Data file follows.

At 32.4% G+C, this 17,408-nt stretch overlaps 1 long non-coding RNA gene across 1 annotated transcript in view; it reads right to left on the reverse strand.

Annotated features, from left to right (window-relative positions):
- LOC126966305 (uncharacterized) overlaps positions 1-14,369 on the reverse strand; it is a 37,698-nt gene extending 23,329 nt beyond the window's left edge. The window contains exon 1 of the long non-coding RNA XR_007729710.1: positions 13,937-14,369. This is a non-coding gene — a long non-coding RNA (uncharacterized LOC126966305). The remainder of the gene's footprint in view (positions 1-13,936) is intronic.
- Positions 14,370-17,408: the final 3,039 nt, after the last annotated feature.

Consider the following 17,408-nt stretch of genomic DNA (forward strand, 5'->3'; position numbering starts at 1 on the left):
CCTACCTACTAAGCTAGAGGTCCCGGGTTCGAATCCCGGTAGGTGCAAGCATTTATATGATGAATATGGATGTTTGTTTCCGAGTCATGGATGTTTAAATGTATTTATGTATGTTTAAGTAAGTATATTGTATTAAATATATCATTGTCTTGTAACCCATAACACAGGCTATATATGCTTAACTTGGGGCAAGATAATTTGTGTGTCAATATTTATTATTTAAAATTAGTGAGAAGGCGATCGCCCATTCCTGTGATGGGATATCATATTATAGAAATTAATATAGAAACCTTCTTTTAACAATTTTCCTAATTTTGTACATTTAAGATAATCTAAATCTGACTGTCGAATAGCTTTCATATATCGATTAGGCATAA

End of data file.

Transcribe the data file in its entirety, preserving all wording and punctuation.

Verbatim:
At 32.4% G+C, this 17,408-nt stretch overlaps 1 long non-coding RNA gene across 1 annotated transcript in view; it reads right to left on the reverse strand.

Annotated features, from left to right (window-relative positions):
- LOC126966305 (uncharacterized) overlaps positions 1-14,369 on the reverse strand; it is a 37,698-nt gene extending 23,329 nt beyond the window's left edge. The window contains exon 1 of the long non-coding RNA XR_007729710.1: positions 13,937-14,369. This is a non-coding gene — a long non-coding RNA (uncharacterized LOC126966305). The remainder of the gene's footprint in view (positions 1-13,936) is intronic.
- Positions 14,370-17,408: the final 3,039 nt, after the last annotated feature.

Consider the following 17,408-nt stretch of genomic DNA (forward strand, 5'->3'; position numbering starts at 1 on the left):
CCTACCTACTAAGCTAGAGGTCCCGGGTTCGAATCCCGGTAGGTGCAAGCATTTATATGATGAATATGGATGTTTGTTTCCGAGTCATGGATGTTTAAATGTATTTATGTATGTTTAAGTAAGTATATTGTATTAAATATATCATTGTCTTGTAACCCATAACACAGGCTATATATGCTTAACTTGGGGCAAGATAATTTGTGTGTCAATATTTATTATTTAAAATTAGTGAGAAGGCGATCGCCCATTCCTGTGATGGGATATCATATTATAGAAATTAATATAGAAACCTTCTTTTAACAATTTTCCTAATTTTGTACATTTAAGATAATCTAAATCTGACTGTCGAATAGCTTTCATATATCGATTAGGCATAA